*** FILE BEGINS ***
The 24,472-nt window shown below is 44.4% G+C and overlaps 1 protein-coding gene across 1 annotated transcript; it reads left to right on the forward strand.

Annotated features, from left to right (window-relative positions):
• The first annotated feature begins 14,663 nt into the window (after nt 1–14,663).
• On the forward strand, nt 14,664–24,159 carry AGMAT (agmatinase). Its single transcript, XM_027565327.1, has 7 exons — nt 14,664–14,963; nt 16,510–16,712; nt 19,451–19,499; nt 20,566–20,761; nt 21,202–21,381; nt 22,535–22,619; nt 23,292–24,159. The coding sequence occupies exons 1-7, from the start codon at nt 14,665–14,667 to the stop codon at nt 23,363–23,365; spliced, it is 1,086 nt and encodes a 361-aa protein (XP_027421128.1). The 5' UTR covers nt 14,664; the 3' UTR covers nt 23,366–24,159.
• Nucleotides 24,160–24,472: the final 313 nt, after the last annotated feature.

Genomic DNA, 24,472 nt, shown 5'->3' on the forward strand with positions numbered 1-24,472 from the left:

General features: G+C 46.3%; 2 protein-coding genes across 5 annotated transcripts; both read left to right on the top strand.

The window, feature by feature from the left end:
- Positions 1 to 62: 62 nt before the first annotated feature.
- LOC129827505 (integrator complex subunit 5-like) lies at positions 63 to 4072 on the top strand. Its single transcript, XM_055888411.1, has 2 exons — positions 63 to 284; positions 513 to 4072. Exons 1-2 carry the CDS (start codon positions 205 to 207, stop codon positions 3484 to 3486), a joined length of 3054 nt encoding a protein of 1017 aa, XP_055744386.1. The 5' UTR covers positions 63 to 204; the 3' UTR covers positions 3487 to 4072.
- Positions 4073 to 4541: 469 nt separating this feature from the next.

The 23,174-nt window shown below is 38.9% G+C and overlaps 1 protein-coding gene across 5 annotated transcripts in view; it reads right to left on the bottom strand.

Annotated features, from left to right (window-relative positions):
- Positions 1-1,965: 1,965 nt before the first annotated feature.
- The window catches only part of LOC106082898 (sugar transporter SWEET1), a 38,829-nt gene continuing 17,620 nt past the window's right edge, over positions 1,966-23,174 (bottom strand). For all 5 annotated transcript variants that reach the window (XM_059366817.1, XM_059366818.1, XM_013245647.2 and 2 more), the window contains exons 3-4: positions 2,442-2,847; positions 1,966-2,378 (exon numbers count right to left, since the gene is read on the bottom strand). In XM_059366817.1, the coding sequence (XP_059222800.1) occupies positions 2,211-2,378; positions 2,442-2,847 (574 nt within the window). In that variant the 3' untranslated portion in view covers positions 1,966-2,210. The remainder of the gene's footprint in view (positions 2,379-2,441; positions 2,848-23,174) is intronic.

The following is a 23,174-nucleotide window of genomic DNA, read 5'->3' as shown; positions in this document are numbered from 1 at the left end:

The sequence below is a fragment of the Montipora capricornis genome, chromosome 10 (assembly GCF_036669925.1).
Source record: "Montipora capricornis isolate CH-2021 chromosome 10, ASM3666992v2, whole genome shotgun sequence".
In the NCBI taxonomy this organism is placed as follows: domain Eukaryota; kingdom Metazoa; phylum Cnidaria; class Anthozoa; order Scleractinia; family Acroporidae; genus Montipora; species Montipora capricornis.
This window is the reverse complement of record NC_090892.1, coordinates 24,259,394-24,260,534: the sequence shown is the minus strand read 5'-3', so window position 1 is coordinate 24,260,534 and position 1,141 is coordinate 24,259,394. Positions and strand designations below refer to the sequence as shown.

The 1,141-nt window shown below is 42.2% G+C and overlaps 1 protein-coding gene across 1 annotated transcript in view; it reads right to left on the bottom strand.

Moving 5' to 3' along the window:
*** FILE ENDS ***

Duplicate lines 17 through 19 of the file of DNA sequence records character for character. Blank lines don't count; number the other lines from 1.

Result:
The sequence below is a fragment of the Montipora capricornis genome, chromosome 10 (assembly GCF_036669925.1).
Source record: "Montipora capricornis isolate CH-2021 chromosome 10, ASM3666992v2, whole genome shotgun sequence".
In the NCBI taxonomy this organism is placed as follows: domain Eukaryota; kingdom Metazoa; phylum Cnidaria; class Anthozoa; order Scleractinia; family Acroporidae; genus Montipora; species Montipora capricornis.